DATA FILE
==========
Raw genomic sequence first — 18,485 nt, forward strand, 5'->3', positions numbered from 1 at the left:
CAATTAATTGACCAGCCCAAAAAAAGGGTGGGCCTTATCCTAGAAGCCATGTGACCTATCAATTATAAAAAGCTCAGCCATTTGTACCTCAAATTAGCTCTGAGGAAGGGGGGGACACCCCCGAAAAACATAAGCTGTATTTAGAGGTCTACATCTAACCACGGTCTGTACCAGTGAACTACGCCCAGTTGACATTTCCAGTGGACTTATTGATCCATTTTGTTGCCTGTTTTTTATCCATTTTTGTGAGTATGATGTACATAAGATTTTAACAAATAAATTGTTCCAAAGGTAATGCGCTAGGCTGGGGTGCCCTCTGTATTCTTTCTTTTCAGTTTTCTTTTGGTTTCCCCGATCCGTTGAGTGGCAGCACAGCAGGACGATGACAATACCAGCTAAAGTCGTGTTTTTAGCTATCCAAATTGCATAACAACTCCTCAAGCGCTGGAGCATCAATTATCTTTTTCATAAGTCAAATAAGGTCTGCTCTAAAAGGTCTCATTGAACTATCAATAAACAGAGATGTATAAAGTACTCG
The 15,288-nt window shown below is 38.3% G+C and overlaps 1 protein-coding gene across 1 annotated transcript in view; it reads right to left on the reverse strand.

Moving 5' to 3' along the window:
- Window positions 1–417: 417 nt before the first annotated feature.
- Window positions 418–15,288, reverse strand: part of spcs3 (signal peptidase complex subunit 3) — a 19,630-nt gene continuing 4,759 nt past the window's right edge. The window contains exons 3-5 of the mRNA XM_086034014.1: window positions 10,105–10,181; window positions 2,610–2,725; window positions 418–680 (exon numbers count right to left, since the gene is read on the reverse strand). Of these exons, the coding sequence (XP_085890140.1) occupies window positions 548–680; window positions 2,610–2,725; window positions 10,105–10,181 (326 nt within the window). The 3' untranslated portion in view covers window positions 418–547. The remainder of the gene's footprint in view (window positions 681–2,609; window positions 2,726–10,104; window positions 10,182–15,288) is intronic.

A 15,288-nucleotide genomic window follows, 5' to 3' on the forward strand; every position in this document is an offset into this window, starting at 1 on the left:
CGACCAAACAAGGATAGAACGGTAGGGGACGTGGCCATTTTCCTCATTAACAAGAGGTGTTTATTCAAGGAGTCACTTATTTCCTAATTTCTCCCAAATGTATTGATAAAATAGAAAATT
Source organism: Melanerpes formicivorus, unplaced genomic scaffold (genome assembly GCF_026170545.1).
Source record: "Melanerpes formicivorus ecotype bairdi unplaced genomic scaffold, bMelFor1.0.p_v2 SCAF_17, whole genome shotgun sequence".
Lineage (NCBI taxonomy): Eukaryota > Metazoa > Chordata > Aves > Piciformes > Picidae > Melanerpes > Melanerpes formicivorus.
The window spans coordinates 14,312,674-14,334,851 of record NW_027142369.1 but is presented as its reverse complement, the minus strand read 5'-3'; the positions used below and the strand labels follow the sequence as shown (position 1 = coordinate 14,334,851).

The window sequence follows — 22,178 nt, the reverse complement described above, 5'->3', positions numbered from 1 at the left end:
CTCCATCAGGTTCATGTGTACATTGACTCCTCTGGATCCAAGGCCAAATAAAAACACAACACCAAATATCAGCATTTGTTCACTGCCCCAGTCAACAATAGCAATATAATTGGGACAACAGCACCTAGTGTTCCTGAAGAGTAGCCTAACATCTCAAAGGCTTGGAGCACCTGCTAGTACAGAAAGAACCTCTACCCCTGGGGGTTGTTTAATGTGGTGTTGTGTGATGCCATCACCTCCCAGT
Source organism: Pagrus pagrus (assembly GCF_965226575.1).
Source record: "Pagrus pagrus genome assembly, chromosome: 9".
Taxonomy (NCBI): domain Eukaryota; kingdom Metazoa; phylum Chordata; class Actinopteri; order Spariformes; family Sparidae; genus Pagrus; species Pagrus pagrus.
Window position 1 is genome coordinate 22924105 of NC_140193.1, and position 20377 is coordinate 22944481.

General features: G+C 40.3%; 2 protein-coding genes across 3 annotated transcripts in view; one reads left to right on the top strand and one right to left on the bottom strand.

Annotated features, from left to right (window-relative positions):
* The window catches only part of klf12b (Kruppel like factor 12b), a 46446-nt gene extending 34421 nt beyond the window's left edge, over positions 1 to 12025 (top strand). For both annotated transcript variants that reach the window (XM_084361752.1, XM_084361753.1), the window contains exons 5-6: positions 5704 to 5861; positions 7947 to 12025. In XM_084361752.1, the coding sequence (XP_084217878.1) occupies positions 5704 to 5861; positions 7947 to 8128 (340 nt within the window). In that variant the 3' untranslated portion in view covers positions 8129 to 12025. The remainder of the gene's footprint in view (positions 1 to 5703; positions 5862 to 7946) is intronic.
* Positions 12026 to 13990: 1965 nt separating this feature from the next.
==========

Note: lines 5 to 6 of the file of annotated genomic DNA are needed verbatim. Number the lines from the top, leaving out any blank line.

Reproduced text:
- Window positions 1–417: 417 nt before the first annotated feature.
- Window positions 418–15,288, reverse strand: part of spcs3 (signal peptidase complex subunit 3) — a 19,630-nt gene continuing 4,759 nt past the window's right edge. The window contains exons 3-5 of the mRNA XM_086034014.1: window positions 10,105–10,181; window positions 2,610–2,725; window positions 418–680 (exon numbers count right to left, since the gene is read on the reverse strand). Of these exons, the coding sequence (XP_085890140.1) occupies window positions 548–680; window positions 2,610–2,725; window positions 10,105–10,181 (326 nt within the window). The 3' untranslated portion in view covers window positions 418–547. The remainder of the gene's footprint in view (window positions 681–2,609; window positions 2,726–10,104; window positions 10,182–15,288) is intronic.